A couple of years ago I reviewed the first few issues of DeAgostini’s “Boxers” DVD magazine series. It had originally been my intention to review the issues as they came out, but my plans changed a little as time went on.
But now I’ve decided to make a return journey to the series. With numerous great fights from over the years now in my DVD collection, I thought I’d take a regular look at some of these fights every now and again, and for my first review, I’m going to take a look at two fights from one of my personal heroes, and a man who really needs no introduction - Muhammad Ali. The Boxers series featured two discs dedicated to the great man, although there were other Ali fights featured in other compilations.
The first fight we’re going to look at took place on February 25th, 1964 in Miami, as Ali, then known by his birth name of Cassius Clay (although I’ll refer to him as Ali throughout this article) challenged Sonny Liston for the World Heavyweight Championship. Hardly anyone outside of Ali’s camp gave him a chance in this contest.
I’ve watched this fight on numerous occasions, and it just keeps getting better every time. Ali was clearly the better fighter in the opening rounds, and a fast combination wobbled Liston in the third, and it wasn’t long before Ali opened up a cut below Liston’s left eye, although the champion soon had the cocky challenger on the back foot, making him look vulnerable for the first time in the fight.
The fourth round reverted to type as it were. Ali was, for the most part, just too fast for Liston, whose jab now puffed his right eye. But it was at the end of the round that the controversial moment happened. Ali was having trouble seeing, and later the claim was that there was some substance on Liston’s gloves. It was obvious in the fifth round that Ali was having trouble seeing, and this gave Liston the chance he was looking for, although he was still able to use his speed to keep some distance between himself and the champion, and he seemed to recover a little as the round progressed.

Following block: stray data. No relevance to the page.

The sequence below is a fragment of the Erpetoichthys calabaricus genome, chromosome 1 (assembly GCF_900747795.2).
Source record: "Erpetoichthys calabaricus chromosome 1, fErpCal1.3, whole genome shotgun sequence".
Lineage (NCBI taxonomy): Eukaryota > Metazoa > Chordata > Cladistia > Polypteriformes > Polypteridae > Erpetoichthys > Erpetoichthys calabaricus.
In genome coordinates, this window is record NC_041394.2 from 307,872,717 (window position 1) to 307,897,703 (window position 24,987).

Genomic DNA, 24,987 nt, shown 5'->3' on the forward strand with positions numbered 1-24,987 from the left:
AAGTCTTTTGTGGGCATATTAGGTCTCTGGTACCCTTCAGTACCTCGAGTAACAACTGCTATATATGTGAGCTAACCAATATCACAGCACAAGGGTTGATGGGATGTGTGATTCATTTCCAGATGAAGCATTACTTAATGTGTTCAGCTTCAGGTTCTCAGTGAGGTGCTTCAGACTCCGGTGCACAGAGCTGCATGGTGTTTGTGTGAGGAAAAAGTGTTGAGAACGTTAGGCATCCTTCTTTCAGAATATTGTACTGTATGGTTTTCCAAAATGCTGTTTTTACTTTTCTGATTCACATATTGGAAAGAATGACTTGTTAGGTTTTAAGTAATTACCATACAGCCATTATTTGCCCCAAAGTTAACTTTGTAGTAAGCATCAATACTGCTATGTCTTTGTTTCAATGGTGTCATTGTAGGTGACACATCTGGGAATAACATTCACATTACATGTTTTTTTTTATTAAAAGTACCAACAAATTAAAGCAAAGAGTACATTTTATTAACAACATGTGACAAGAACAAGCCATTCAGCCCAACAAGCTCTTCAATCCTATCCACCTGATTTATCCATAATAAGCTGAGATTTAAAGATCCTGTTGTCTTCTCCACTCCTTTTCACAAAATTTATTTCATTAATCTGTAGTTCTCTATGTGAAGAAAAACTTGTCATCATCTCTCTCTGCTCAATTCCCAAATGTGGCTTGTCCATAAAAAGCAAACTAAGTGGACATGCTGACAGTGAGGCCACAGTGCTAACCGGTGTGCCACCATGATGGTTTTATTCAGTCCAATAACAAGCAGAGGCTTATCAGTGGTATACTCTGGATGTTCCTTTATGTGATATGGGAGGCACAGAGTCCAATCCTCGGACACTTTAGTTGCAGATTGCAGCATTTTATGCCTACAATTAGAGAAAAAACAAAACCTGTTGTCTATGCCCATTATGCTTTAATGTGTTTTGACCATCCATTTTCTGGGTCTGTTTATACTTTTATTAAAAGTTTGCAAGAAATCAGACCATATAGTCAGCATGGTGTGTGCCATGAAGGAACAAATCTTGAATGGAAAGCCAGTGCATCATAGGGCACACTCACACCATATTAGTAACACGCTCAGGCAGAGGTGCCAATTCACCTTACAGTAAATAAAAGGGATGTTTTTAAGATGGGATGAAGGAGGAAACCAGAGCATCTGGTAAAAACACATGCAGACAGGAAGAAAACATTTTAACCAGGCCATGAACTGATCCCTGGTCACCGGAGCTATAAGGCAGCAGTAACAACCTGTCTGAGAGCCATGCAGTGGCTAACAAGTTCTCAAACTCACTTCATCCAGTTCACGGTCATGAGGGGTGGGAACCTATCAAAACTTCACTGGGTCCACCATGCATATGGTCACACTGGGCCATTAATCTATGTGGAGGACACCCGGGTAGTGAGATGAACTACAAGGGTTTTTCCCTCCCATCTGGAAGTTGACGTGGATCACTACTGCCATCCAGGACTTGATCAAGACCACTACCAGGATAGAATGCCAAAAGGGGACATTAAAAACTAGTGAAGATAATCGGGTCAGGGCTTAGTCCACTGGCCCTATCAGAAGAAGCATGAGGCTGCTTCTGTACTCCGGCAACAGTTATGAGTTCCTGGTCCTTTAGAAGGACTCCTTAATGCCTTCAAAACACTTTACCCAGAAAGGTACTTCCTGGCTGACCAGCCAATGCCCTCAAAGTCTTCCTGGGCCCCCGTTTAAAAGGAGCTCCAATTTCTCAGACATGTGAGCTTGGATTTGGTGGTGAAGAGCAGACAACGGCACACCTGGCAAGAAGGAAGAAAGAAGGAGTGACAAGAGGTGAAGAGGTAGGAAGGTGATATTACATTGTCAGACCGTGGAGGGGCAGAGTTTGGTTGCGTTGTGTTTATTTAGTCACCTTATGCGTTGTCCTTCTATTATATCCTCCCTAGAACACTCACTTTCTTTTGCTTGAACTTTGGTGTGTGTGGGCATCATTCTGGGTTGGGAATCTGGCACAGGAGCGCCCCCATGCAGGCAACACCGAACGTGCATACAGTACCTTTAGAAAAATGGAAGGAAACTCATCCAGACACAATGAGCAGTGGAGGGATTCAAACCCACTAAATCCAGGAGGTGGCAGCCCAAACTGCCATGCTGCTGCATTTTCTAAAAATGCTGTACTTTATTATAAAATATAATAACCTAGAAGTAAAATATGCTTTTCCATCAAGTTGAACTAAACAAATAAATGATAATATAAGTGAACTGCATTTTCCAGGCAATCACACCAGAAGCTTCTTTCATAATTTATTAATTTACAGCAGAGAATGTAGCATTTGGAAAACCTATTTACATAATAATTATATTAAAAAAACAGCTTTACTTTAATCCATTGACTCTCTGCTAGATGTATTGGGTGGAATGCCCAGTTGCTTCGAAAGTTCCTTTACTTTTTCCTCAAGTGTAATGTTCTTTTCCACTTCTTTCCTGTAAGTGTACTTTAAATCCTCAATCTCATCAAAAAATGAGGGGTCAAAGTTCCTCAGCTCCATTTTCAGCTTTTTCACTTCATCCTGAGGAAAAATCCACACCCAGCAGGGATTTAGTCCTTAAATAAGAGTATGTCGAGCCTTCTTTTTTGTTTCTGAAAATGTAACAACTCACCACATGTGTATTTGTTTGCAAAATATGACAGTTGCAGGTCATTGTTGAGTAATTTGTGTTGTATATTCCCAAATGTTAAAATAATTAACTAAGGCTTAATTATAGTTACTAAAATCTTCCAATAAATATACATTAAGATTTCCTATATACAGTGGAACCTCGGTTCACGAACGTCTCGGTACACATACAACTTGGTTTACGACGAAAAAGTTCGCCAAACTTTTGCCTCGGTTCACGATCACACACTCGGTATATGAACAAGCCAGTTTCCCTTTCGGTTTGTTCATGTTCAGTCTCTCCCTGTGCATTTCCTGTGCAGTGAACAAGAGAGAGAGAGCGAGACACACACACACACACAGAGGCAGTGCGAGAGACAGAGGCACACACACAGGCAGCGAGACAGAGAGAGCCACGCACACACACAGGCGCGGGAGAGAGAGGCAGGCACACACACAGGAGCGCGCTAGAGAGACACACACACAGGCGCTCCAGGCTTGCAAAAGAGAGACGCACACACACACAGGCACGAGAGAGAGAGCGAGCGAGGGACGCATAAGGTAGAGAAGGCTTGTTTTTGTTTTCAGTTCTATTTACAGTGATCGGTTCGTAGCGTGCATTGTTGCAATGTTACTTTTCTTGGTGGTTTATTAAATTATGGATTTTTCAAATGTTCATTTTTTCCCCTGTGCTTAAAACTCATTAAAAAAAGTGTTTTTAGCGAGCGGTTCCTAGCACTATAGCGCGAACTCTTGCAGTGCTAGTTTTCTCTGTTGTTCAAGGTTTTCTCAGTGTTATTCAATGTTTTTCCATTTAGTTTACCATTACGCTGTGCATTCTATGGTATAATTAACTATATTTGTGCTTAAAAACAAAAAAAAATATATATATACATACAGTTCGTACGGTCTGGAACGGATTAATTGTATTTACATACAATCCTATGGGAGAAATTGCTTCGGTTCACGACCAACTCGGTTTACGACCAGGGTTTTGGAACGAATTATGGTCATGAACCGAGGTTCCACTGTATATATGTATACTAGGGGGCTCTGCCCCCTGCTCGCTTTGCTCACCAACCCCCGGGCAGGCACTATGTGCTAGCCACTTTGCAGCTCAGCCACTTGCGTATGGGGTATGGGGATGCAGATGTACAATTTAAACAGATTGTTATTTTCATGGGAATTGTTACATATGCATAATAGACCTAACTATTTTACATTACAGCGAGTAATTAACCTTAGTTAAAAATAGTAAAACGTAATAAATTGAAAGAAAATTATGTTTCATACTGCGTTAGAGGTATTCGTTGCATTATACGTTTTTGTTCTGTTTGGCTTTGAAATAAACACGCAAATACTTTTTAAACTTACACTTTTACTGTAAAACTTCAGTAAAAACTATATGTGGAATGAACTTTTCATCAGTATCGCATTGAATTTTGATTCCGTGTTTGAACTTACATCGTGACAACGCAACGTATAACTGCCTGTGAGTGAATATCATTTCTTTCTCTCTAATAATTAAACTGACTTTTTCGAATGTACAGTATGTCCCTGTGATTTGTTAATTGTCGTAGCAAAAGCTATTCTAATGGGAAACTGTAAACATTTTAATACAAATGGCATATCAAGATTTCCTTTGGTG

By the sixth round, Liston had slowed down considerably, and seemed to have no answer to Ali’s jab as he threw it from all angles. Liston looked a beaten man as he went back to his corner, and moments later it was all over. As the seventh round began, Liston was stopped from coming out of his corner due to a dislocated shoulder, and Ali was the new champion.
It was a perfect performance from Ali, ecstatic as he caused one of the biggest upset in boxing history, and his post-fight interviews are evidence of just how great a talker he’ll become. His trainer, Angelo Dundee, then announced that Ali will be the best thing to ever happen to boxing.
The second fight on this disc took place ten years later in Kinshasa, Zaire, as Ali challenged World Heavyweight Champion George Foreman in the infamous “Rumble in the Jungle”. As with the Liston fight, nobody gave Ali a chance against the heavy hitting champion. In a ringside interview with David Frost, Joe Frazier predicted that Foreman would win.
Ali began the fight quickly, although Foreman’s tactics were obvious from the start - to batter his opponent senseless. The first two rounds were fought at a frenetic pace, with Ali fighting with his back to the ropes, and both men getting off some good combinations. Foreman seemed to slow down in the third, and was hurt by an Ali combination.